I’m having a small solo exhibition at the Young Gallery in Salisbury where I’m showing eleven silverpoint drawings and sixteen sketchbooks. The work is on display in two, large, museum cabinets.
In one cabinet is a line of silverpoint portraits based on photo booth images of my Mum. They were most likely done for bus passes. The photos I’ve drawn from are the mistimed and unflattering ones which were never used. I like them because they capture familiar facial expressions and the hints of personality which better posed photographs would not have caught.
The photographs are starting points; the drawings are not straightforward copies. They slowly emerge out of the painstaking drawing process of repeated loss and revision. The works are scratched away and redrawn so that the results are traces of time as much as they are drawings of people.
I’ve also included handwriting, which too is a kind of drawing. The texts are made up of lines of remembered speech and familiar stories repeatedly rewritten and altered in each retelling. Some phrases and words become more prominent over time but complete sentences are hard to see and the presence of all is fragile, like a memory.
These drawings condense moments in time into traces of touch. They take time to do and the sense of time is subtly replayed whenever someone spends time to look at them.
A note about silverpoint drawings:
Silverpoint drawings are made by drawing a point of silver wire across a prepared surface onto which tiny traces of metal are deposited. These traces are extremely subtle; pressing the point harder will not make the line any darker or its presence any stronger. The lines are permanent but they can be scratched away (think of mark left by a key dragging across an emulsion-painted wall and you get a rough idea of the medium’s qualities). The delicacy of silverpoint makes it an appropriate medium for an art about presence, trace and memory.
These two silverpoint drawings are of people posing in fancy dress somewhere in Margate. One drawing is of people in the 1930s and the other is of people in the 2010s.
Both are currently on display at the Young Gallery in Salisbury in a small solo exhibition running alongside an exhibition of British 20th century paintings chosen from the Arts Council collection by the curator Peter Riley. I’m showing eleven silverpoint works and sixteen sketchbooks.
‘Margate Creatives, 2010s’ is based on a Facebook post from a Margate-themed party, held a few years ago at The Lido, Cliftonville, Margate. It shows two women in fancy dress. One is dressed as an estate agents’ sign and the other is dressed as a local businessman. Margate is currently experiencing the mixed blessings of ‘cultural regeneration’.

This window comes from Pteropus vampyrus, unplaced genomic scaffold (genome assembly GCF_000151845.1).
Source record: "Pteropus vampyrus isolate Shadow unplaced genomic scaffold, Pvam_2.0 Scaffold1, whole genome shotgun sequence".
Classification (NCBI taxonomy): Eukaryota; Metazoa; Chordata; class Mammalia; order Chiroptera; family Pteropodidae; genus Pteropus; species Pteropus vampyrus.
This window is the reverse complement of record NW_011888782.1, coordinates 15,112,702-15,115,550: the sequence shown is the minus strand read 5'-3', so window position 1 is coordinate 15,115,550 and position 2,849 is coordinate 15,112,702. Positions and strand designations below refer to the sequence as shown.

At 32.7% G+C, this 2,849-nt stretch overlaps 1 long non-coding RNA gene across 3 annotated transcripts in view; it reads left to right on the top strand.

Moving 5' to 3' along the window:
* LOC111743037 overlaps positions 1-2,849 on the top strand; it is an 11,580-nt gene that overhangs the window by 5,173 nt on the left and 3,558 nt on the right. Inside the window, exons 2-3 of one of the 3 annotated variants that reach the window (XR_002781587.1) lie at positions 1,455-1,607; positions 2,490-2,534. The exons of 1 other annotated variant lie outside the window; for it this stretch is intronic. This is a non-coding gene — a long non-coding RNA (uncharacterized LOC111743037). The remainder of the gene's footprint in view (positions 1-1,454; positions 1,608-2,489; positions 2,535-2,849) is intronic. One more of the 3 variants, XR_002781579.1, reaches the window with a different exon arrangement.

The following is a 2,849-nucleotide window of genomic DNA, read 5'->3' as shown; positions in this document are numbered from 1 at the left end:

‘Margate Imperialists, 1930s’ is a group portrait based on a small postcard photograph found at an antique fair. The people in this drawing might be dressed for an Empire Day event or something similar. Here we see cliched depictions of working class, ethnic and foreign ‘types’ surrounding a young woman dressed as Britannia. Any similarities between anyone in this drawing and anyone currently living in Margate or Cliftonville are coincidental.
The choices of costume in both of these images are interesting and they both express something about the social attitudes of their times and places.
I’m in the habit of numbering my sketchbooks once they are full. The present tally is a hundred and seventy-five. I’m showing sixteen of these at The Young Gallery in Salisbury as part of a solo exhibition (which also includes eleven silverpoint drawings) which is currently running alongside the exhibition, ‘20th century Figurative Art – Arts Council Collection’, curated by Peter Riley.
The drawings in these sketchbooks are of people. A lot of them were done at odd moments during the various Life Drawing classes I teach in Margate. None of them have taken more than about thirty minutes. None of them were done with the intention of showing them to anyone. These drawings were done purely for the sake of drawing and as a way to think about drawing.
It’s a strange privilege to spend time looking at somebody and to do nothing else but draw them. We don’t usually look at things for very long. We think we do but we don’t. The act of drawing someone is an affectionate and open-minded act of paying attention to their presence. We change our minds when we draw. The errors are really just the traces of our changes of mind. We have to change our minds about what we think we see if we are to have any hope of making a worthwhile drawing. Sometimes something interesting comes into play. That something might be nothing more than a line which could not have been predicted and which shows us that there is another way to see things.
Life Drawings say: ‘This was the case for a while and these are the traces of a mind engaged in the careful act of noticing someone else’s presence’.